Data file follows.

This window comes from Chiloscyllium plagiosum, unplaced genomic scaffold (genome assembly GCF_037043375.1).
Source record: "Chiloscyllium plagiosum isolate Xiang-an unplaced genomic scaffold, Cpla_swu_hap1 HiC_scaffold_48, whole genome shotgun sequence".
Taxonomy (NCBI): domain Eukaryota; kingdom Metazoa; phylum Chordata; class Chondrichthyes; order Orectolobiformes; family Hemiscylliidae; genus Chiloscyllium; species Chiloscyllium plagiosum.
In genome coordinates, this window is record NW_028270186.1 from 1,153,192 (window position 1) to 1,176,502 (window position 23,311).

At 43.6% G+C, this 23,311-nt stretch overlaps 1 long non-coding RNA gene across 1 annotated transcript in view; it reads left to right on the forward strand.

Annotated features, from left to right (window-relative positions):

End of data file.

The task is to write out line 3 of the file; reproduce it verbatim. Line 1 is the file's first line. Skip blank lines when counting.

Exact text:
Taxonomy (NCBI): domain Eukaryota; kingdom Metazoa; phylum Chordata; class Chondrichthyes; order Orectolobiformes; family Hemiscylliidae; genus Chiloscyllium; species Chiloscyllium plagiosum.